Something's happening to alligators in Florida's Lake Apopka. Male alligators born in this lake contaminated by manmade chemicals are showing dramatic changes in their reproductive systems. Today, there is growing evidence these chemicals are disrupting development in other wildlife too--but are humans also at risk?
In this report FRONTLINE explores the endocrine disruption hypothesis. It's an alarming new theory which posits that certain hormone-mimicking chemicals can disrupt the body's chemistry and lead to cancer, genital deformities and lowered IQ.
Delving into what science is learning, FRONTLINE looks at recent wildlife studies showing grave damage to certain species' reproductive systems and talks to the scientists involved in animal research in the field and in the lab.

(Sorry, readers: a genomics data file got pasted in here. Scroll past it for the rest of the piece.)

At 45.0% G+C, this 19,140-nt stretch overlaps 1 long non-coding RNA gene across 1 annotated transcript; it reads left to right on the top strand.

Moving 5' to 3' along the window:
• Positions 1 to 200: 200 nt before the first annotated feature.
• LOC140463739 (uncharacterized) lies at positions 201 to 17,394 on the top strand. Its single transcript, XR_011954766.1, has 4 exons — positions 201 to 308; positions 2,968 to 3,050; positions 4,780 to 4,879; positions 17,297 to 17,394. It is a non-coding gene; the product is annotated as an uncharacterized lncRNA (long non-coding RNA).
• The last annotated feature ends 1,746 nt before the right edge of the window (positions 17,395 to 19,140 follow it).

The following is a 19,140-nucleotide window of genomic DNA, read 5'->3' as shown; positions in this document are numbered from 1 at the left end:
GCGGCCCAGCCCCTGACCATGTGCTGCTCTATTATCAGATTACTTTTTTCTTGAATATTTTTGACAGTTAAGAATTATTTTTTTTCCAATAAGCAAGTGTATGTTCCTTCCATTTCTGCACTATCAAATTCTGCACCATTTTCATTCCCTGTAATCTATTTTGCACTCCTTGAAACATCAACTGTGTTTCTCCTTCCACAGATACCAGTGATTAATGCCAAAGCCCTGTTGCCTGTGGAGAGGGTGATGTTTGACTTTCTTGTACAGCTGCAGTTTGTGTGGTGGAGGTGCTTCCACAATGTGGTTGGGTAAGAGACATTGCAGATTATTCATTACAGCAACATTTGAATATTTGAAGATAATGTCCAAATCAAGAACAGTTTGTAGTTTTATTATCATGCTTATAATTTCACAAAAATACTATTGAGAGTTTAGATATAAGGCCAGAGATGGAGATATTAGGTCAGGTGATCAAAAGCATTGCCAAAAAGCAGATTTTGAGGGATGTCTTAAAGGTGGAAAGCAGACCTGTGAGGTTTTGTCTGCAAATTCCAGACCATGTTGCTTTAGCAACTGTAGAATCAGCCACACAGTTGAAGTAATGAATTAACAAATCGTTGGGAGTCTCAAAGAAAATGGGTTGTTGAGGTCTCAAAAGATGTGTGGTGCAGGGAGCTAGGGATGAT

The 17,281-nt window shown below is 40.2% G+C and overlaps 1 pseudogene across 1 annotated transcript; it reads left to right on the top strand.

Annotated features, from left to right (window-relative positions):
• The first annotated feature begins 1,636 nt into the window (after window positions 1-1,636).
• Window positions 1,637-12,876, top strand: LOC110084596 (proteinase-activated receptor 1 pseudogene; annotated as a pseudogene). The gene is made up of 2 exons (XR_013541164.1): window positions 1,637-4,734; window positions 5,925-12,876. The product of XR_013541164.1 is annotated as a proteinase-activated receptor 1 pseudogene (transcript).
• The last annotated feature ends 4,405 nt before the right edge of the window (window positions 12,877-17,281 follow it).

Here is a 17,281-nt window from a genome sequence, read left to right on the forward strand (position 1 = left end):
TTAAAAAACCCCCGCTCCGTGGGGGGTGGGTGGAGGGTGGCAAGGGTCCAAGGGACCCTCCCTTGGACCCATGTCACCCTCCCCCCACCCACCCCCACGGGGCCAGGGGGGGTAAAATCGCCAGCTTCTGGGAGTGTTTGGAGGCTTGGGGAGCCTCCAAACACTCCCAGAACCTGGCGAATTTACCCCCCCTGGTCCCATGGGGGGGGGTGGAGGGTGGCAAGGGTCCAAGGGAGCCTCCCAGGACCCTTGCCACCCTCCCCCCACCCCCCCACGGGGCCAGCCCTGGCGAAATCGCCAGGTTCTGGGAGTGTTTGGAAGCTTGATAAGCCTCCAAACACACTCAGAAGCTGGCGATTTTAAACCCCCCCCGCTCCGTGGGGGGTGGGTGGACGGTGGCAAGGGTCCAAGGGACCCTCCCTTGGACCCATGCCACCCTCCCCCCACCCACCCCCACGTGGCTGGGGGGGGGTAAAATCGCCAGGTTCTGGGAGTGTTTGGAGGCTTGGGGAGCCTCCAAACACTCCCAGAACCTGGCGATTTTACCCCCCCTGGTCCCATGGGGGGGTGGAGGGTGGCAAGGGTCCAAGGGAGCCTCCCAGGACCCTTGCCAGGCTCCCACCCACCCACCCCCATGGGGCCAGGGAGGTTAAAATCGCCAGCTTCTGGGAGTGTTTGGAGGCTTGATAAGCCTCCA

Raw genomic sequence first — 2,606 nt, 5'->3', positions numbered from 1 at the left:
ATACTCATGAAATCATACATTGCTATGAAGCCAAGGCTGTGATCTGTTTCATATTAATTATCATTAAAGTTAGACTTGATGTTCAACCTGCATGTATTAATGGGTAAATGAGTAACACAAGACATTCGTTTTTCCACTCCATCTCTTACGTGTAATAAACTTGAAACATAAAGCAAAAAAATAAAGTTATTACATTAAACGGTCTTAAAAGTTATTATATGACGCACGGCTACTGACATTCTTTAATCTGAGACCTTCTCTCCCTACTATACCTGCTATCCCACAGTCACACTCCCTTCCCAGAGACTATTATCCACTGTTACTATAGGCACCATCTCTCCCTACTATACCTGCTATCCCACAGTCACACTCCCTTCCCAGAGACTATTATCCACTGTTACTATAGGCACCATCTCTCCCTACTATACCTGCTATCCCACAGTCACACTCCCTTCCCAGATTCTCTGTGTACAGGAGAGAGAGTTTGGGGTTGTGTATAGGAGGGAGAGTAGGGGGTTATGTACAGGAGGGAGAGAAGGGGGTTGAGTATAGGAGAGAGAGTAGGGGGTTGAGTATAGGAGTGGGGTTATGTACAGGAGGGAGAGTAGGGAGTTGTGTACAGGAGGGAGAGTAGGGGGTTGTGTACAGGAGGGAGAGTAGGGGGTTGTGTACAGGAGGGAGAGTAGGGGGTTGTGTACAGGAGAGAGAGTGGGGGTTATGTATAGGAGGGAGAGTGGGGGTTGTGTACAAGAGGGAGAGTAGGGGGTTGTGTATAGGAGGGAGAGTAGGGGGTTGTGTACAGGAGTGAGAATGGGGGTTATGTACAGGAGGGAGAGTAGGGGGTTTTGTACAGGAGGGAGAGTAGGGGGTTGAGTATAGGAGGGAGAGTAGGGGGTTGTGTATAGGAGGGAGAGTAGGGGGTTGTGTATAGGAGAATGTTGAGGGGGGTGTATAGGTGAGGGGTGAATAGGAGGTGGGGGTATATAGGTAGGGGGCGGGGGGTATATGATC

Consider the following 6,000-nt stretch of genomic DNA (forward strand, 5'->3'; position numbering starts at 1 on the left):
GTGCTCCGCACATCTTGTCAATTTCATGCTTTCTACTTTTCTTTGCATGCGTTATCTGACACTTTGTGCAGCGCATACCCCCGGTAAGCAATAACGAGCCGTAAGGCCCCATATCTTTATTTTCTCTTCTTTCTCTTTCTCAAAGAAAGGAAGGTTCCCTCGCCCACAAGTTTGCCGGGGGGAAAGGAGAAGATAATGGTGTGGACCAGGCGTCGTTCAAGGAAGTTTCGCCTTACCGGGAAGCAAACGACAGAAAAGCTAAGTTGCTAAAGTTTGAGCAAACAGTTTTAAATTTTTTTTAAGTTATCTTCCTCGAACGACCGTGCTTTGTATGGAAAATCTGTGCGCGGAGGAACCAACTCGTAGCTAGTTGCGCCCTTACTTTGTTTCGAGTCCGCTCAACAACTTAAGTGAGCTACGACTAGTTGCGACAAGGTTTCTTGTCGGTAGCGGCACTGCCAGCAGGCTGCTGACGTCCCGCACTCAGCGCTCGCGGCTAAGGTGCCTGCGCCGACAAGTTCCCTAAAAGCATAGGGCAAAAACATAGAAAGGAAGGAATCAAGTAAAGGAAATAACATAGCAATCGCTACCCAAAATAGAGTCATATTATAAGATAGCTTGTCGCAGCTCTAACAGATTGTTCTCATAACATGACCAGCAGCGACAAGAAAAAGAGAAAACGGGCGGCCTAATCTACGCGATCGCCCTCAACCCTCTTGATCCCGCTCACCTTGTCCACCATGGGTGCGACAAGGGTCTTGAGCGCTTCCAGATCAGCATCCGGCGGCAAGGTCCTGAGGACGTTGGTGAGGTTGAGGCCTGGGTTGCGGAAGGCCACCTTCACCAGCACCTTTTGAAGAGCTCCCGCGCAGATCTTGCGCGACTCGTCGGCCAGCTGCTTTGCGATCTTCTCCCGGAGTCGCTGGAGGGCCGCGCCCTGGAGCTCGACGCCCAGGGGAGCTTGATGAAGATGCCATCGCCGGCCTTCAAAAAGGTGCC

The report also chronicles the impact of Theo Colborn's 1996 book "Our Stolen Future" - which brought national attention to the endocrine disruption hypothesis - and tracks Long Island N.Y.'s breast cancer alarm which prompted Congress to mandate that EPA screen and test to detect endocrine disrupting chemicals. Almost overnight, the endocrine disruption theory gained the force of law with this new legislation. But, did policy get ahead of science?
FRONTLINE gives a careful hearing to scientists like Dr. Stephen Safe who point out there's no solid evidence yet linking manmade chemicals to human damage, and EPA scientist Linda Birnbaum, who notes the hype about the new theory has made reasonable scientific discourse difficult.
In a debate sure to go on for years, with polarized views and conflicting science, the experts agree that only time will yield the data which conclusively can prove or disprove the endocrine disruption hypothesis.